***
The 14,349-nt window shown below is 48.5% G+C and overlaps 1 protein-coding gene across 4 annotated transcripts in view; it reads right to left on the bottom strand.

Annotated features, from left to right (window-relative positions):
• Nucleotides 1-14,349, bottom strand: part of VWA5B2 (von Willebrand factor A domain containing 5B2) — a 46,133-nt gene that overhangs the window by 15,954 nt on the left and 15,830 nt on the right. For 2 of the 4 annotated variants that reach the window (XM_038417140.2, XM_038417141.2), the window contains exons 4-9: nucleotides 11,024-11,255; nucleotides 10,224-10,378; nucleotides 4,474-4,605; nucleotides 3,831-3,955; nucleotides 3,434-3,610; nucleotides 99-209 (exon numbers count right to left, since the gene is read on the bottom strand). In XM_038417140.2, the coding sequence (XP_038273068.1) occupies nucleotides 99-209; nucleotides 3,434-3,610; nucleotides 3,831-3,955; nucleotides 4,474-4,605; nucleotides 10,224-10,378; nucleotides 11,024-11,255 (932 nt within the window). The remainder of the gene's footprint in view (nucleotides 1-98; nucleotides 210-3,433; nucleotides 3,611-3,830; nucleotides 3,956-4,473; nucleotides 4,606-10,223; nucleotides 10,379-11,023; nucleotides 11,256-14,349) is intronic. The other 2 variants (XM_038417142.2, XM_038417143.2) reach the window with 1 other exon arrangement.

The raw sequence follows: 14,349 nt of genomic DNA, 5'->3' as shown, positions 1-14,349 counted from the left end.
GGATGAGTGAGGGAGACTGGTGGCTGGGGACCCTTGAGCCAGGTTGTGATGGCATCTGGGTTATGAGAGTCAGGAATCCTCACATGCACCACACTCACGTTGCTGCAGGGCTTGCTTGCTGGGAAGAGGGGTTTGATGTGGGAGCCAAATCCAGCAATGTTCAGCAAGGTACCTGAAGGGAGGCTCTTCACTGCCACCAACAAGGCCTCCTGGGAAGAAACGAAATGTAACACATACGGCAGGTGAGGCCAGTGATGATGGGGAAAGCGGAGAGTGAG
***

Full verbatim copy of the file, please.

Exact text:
The 14,349-nt window shown below is 48.5% G+C and overlaps 1 protein-coding gene across 4 annotated transcripts in view; it reads right to left on the bottom strand.

Annotated features, from left to right (window-relative positions):
• Nucleotides 1-14,349, bottom strand: part of VWA5B2 (von Willebrand factor A domain containing 5B2) — a 46,133-nt gene that overhangs the window by 15,954 nt on the left and 15,830 nt on the right. For 2 of the 4 annotated variants that reach the window (XM_038417140.2, XM_038417141.2), the window contains exons 4-9: nucleotides 11,024-11,255; nucleotides 10,224-10,378; nucleotides 4,474-4,605; nucleotides 3,831-3,955; nucleotides 3,434-3,610; nucleotides 99-209 (exon numbers count right to left, since the gene is read on the bottom strand). In XM_038417140.2, the coding sequence (XP_038273068.1) occupies nucleotides 99-209; nucleotides 3,434-3,610; nucleotides 3,831-3,955; nucleotides 4,474-4,605; nucleotides 10,224-10,378; nucleotides 11,024-11,255 (932 nt within the window). The remainder of the gene's footprint in view (nucleotides 1-98; nucleotides 210-3,433; nucleotides 3,611-3,830; nucleotides 3,956-4,473; nucleotides 4,606-10,223; nucleotides 10,379-11,023; nucleotides 11,256-14,349) is intronic. The other 2 variants (XM_038417142.2, XM_038417143.2) reach the window with 1 other exon arrangement.

The raw sequence follows: 14,349 nt of genomic DNA, 5'->3' as shown, positions 1-14,349 counted from the left end.
GGATGAGTGAGGGAGACTGGTGGCTGGGGACCCTTGAGCCAGGTTGTGATGGCATCTGGGTTATGAGAGTCAGGAATCCTCACATGCACCACACTCACGTTGCTGCAGGGCTTGCTTGCTGGGAAGAGGGGTTTGATGTGGGAGCCAAATCCAGCAATGTTCAGCAAGGTACCTGAAGGGAGGCTCTTCACTGCCACCAACAAGGCCTCCTGGGAAGAAACGAAATGTAACACATACGGCAGGTGAGGCCAGTGATGATGGGGAAAGCGGAGAGTGAG